In my last post, I described the Power of the Pause to enhance your connection to your internal terrain and unearth some of your unknown postural patterns. But, what can you DO in the pause?
We are immersed in a “doing” culture and that can make a down-regulating practice downright frustrating. The frantic mind can run in circles and inhibit the connection and impact of your pause. We all know the old saying, “Practice makes perfect” and that certainly plays an important role in training the mind to soften its hold on the experience within your body, but having a simple task can help too. I’ve recently learned a technique that, for me, works wonders as it differentiates the placement of my breath in my body, leaving the door open to feeling my physical experience.


Ardha Savasana or “Constructive Rest” is a great place for a pause.

My suggestion is to begin with a well-known pose or therapy ball rolling practice that you can perform with a measure of ease. Something both familiar and effective for your body. Then come into ardha savasana (laying on your back with your knees gently bent and your feet on the floor) or another mode of reclining that best suits you. Pause. Pause. Pause.

Begin to direct your inhale toward the lowest of your back ribs, allow the breath to descend along the back plane of your interior and feel the full sense all the way to the back of your pelvic funnel. As you begin your exhale feel the breath move to the front of your pelvic funnel and allow the breath to travel along the front of your abdomen, ribcage, chest and out your nose until the exhale is extinguished. Follow this looping breath for 5-8 cycles for a long deep pause as you notice the ripple effects of the initial action you chose.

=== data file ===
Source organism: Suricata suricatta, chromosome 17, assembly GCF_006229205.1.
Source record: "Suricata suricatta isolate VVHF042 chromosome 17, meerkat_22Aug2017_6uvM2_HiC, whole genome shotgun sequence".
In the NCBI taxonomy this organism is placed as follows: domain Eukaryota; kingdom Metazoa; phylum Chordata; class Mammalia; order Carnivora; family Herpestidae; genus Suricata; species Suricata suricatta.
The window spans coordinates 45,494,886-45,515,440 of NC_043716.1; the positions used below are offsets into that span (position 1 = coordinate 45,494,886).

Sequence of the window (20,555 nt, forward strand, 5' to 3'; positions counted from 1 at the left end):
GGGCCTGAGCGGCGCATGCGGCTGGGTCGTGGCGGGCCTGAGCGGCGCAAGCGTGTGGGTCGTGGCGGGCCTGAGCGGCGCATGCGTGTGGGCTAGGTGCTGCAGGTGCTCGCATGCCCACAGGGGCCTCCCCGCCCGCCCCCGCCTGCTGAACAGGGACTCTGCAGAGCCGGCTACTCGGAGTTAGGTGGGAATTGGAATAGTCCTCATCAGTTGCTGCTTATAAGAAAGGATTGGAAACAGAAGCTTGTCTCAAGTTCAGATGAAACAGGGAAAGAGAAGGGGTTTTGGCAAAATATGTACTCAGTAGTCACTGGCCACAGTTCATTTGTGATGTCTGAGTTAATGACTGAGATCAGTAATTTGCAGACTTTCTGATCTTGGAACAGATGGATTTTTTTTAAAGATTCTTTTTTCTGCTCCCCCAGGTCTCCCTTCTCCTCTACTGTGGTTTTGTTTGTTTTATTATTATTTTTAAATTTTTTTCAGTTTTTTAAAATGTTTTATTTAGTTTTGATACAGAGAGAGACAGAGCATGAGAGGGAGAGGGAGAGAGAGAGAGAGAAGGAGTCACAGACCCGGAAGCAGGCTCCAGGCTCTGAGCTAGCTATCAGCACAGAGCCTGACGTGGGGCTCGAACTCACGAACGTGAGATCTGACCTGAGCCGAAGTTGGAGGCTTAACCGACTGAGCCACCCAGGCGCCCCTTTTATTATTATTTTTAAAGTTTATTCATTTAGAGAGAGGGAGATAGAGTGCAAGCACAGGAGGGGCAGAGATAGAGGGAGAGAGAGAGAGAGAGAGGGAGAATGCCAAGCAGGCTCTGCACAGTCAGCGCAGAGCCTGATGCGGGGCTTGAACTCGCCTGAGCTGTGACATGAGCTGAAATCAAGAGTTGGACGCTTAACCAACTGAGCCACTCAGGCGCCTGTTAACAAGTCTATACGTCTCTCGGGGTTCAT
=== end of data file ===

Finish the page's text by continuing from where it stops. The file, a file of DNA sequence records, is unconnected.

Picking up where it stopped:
Just a few moments in the Power of the Pause can help reintegrate your many separate parts into a fully felt whole that moves with ease, awareness and grace.


Enjoyed this article? Read Mindfulness Meditation and Yoga Tune Up®: Match Made in Heaven


Kate Krumsiek

From the start, the practice of yoga did it all for me – fitness, awareness, breath, alignment and clarity of mind. My YogaWorks 200 hour training, with the divine Natasha Rizopolous, provided an exceptional foundation of yogic knowledge from which to learn, teach and cast a wide net for continued study. Yoga Tune Up teacher training refined my lens of understanding to shine it upon the anatomical and corrective aspects for practice – helping students, alongside myself, identify and address postural habits that impair efficient, effective movement in the body. Smooth joints, lean muscles and boosted proprioception make each visit to the mat an individualized, satisfying and fun exploration of the human body in motion and stillness.

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Andrew Chung